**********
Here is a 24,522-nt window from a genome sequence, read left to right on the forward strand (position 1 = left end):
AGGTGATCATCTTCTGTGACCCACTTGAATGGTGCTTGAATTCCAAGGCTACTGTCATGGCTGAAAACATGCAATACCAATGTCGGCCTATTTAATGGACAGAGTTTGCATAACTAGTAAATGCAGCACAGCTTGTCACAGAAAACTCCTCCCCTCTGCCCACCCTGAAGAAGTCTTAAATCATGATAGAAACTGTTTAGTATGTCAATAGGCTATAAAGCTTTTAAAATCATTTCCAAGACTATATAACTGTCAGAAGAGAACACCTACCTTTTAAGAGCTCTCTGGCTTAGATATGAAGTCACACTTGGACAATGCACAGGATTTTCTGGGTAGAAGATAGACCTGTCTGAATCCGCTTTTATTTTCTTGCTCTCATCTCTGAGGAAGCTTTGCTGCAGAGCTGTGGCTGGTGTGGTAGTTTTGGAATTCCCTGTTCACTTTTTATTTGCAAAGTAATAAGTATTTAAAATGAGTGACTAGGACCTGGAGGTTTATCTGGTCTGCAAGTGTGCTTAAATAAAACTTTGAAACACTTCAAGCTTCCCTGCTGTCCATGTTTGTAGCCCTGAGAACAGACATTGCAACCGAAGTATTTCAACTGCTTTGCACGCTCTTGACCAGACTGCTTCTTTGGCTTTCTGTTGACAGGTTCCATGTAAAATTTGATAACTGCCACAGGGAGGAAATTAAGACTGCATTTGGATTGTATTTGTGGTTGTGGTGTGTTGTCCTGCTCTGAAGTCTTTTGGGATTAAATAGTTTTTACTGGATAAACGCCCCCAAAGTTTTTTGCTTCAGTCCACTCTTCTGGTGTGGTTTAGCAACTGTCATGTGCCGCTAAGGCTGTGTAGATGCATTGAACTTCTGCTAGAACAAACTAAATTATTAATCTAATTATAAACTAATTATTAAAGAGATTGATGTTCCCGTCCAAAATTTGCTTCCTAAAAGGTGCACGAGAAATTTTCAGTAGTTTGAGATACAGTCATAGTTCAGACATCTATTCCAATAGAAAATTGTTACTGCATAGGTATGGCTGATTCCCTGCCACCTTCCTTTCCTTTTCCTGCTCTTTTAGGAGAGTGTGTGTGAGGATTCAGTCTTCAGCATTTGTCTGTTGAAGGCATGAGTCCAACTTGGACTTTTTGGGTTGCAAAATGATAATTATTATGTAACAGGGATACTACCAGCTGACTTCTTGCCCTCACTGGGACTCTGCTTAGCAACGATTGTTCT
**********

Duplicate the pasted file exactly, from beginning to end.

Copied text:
Here is a 24,522-nt window from a genome sequence, read left to right on the forward strand (position 1 = left end):
AGGTGATCATCTTCTGTGACCCACTTGAATGGTGCTTGAATTCCAAGGCTACTGTCATGGCTGAAAACATGCAATACCAATGTCGGCCTATTTAATGGACAGAGTTTGCATAACTAGTAAATGCAGCACAGCTTGTCACAGAAAACTCCTCCCCTCTGCCCACCCTGAAGAAGTCTTAAATCATGATAGAAACTGTTTAGTATGTCAATAGGCTATAAAGCTTTTAAAATCATTTCCAAGACTATATAACTGTCAGAAGAGAACACCTACCTTTTAAGAGCTCTCTGGCTTAGATATGAAGTCACACTTGGACAATGCACAGGATTTTCTGGGTAGAAGATAGACCTGTCTGAATCCGCTTTTATTTTCTTGCTCTCATCTCTGAGGAAGCTTTGCTGCAGAGCTGTGGCTGGTGTGGTAGTTTTGGAATTCCCTGTTCACTTTTTATTTGCAAAGTAATAAGTATTTAAAATGAGTGACTAGGACCTGGAGGTTTATCTGGTCTGCAAGTGTGCTTAAATAAAACTTTGAAACACTTCAAGCTTCCCTGCTGTCCATGTTTGTAGCCCTGAGAACAGACATTGCAACCGAAGTATTTCAACTGCTTTGCACGCTCTTGACCAGACTGCTTCTTTGGCTTTCTGTTGACAGGTTCCATGTAAAATTTGATAACTGCCACAGGGAGGAAATTAAGACTGCATTTGGATTGTATTTGTGGTTGTGGTGTGTTGTCCTGCTCTGAAGTCTTTTGGGATTAAATAGTTTTTACTGGATAAACGCCCCCAAAGTTTTTTGCTTCAGTCCACTCTTCTGGTGTGGTTTAGCAACTGTCATGTGCCGCTAAGGCTGTGTAGATGCATTGAACTTCTGCTAGAACAAACTAAATTATTAATCTAATTATAAACTAATTATTAAAGAGATTGATGTTCCCGTCCAAAATTTGCTTCCTAAAAGGTGCACGAGAAATTTTCAGTAGTTTGAGATACAGTCATAGTTCAGACATCTATTCCAATAGAAAATTGTTACTGCATAGGTATGGCTGATTCCCTGCCACCTTCCTTTCCTTTTCCTGCTCTTTTAGGAGAGTGTGTGTGAGGATTCAGTCTTCAGCATTTGTCTGTTGAAGGCATGAGTCCAACTTGGACTTTTTGGGTTGCAAAATGATAATTATTATGTAACAGGGATACTACCAGCTGACTTCTTGCCCTCACTGGGACTCTGCTTAGCAACGATTGTTCT